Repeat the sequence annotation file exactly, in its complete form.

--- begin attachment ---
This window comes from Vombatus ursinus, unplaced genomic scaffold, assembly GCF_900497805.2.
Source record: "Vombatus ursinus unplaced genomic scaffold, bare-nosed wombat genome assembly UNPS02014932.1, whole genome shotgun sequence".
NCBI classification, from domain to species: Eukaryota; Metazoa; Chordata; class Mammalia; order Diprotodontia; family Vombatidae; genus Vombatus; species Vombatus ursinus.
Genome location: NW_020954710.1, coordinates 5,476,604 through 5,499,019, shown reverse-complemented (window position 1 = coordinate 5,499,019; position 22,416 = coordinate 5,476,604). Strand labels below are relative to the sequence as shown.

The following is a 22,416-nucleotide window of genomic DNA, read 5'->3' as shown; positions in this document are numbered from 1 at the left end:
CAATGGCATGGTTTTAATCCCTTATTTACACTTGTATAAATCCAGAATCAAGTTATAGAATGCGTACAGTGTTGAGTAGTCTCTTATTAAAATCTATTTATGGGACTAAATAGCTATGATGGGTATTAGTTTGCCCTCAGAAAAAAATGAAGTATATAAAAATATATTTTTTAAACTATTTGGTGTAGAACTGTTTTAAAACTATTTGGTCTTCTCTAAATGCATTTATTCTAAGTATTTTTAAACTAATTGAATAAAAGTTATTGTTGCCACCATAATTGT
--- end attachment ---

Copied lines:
This window comes from Vombatus ursinus, unplaced genomic scaffold, assembly GCF_900497805.2.
Source record: "Vombatus ursinus unplaced genomic scaffold, bare-nosed wombat genome assembly UNPS02014932.1, whole genome shotgun sequence".
NCBI classification, from domain to species: Eukaryota; Metazoa; Chordata; class Mammalia; order Diprotodontia; family Vombatidae; genus Vombatus; species Vombatus ursinus.
Genome location: NW_020954710.1, coordinates 5,476,604 through 5,499,019, shown reverse-complemented (window position 1 = coordinate 5,499,019; position 22,416 = coordinate 5,476,604). Strand labels below are relative to the sequence as shown.

The following is a 22,416-nucleotide window of genomic DNA, read 5'->3' as shown; positions in this document are numbered from 1 at the left end:
CAATGGCATGGTTTTAATCCCTTATTTACACTTGTATAAATCCAGAATCAAGTTATAGAATGCGTACAGTGTTGAGTAGTCTCTTATTAAAATCTATTTATGGGACTAAATAGCTATGATGGGTATTAGTTTGCCCTCAGAAAAAAATGAAGTATATAAAAATATATTTTTTAAACTATTTGGTGTAGAACTGTTTTAAAACTATTTGGTCTTCTCTAAATGCATTTATTCTAAGTATTTTTAAACTAATTGAATAAAAGTTATTGTTGCCACCATAATTGT